Friday, 18 July 2014 00:00
Please remember we have a zero tolerance rule for unreasonable conduct of a parent and or a coach. We all have had, during the course of our baseball careers, run across umpires we may not agree with. That DOES NOT give anyone permission to allow him to take abuse by any parent or parents. Especially with the younger kids, where we have high school/college kids umpiring games too.
A lot of these kids are our kids that run the tournament, and help with all maintenance of the fields too. These kids are being employed by us instead of hanging on the corner with their friends.
I do not think anyone of you would want their children abused all game by some parent. So please control your parents and yourselves. Tournament organizers have been instructed to throw any coaches, parents, or mangers out immediately, and if it continues the game will be forfeited, and I do not think anyone wants a forfeit. Thanks for listening to my rant.
Friday, 22 August 2014 00:00
Members and guests of North Shore Synagogue’s Brotherhood BBQ and Erev Shabbat Service enjoyed a wonderful summer’s evening in early July with a classic BBQ and services led by Brotherhood, with help from Rabbi Jaimee Shalhevet and Cantor Rich Pilatsky.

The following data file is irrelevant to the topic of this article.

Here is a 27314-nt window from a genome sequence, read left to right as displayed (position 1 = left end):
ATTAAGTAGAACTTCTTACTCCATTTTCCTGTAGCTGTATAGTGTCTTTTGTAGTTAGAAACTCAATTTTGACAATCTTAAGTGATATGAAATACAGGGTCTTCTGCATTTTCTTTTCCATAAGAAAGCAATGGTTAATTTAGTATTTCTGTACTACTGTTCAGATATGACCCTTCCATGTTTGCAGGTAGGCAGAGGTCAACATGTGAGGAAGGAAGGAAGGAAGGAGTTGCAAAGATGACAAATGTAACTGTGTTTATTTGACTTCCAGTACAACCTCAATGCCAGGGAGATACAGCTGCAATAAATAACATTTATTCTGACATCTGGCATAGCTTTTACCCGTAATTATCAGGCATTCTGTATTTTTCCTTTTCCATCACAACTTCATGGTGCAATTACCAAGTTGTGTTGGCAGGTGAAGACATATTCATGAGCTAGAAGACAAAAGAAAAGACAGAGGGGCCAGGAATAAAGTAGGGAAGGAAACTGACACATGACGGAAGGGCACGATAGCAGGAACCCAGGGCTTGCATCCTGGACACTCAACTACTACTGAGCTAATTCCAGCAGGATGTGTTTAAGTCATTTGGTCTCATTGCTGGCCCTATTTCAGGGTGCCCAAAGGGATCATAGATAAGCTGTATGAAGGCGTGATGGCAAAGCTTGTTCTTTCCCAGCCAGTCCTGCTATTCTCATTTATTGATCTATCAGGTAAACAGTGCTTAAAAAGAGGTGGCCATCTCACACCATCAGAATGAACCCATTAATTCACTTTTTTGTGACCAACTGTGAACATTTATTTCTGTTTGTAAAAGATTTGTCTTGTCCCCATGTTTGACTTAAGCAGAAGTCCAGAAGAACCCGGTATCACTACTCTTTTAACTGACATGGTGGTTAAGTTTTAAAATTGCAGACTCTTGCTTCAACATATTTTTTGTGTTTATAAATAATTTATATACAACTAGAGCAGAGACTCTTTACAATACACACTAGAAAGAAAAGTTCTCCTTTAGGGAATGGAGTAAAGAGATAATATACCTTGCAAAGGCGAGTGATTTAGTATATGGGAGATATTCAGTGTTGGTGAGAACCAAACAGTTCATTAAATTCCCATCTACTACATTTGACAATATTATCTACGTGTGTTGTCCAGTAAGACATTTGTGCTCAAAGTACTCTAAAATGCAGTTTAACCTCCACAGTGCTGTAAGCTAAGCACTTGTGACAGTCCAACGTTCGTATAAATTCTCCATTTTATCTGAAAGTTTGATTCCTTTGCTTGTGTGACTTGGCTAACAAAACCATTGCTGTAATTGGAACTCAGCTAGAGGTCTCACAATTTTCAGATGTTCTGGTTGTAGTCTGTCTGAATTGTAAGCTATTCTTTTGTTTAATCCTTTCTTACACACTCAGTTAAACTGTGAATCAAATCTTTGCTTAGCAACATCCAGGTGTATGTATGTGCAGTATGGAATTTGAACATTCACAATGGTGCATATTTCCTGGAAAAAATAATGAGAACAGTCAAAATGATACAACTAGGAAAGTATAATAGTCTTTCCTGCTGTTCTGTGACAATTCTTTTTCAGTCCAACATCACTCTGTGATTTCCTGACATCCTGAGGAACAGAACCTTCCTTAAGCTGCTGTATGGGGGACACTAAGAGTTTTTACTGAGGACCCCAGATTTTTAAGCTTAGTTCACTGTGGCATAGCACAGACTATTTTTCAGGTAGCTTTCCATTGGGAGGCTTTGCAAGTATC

“This is a wonderful way to connect with other members of Brotherhood, which focuses on building camaraderie among our members, and instilling a strong sense of community away from the hectic pressures of our day-to-day lives,” said Brotherhood co-president Jeffrey Levine.
Thursday, 21 August 2014 00:00
Kids love amusement parks, and they especially love one aspect of these fanciful places above all others — the twists, turns and death-defying loops of the mighty roller coaster. Given the chance, it’s likely that almost any child would love the chance to actually build one of their own.
Susan Sears of Port Jefferson runs an ongoing series of science classes aimed at stimulating the growing minds of children. Recently, she was holding one of them at the Plainview-Old Bethpage Public Library on Roller Coaster design, which she described as “a physics lesson disguised as fun.”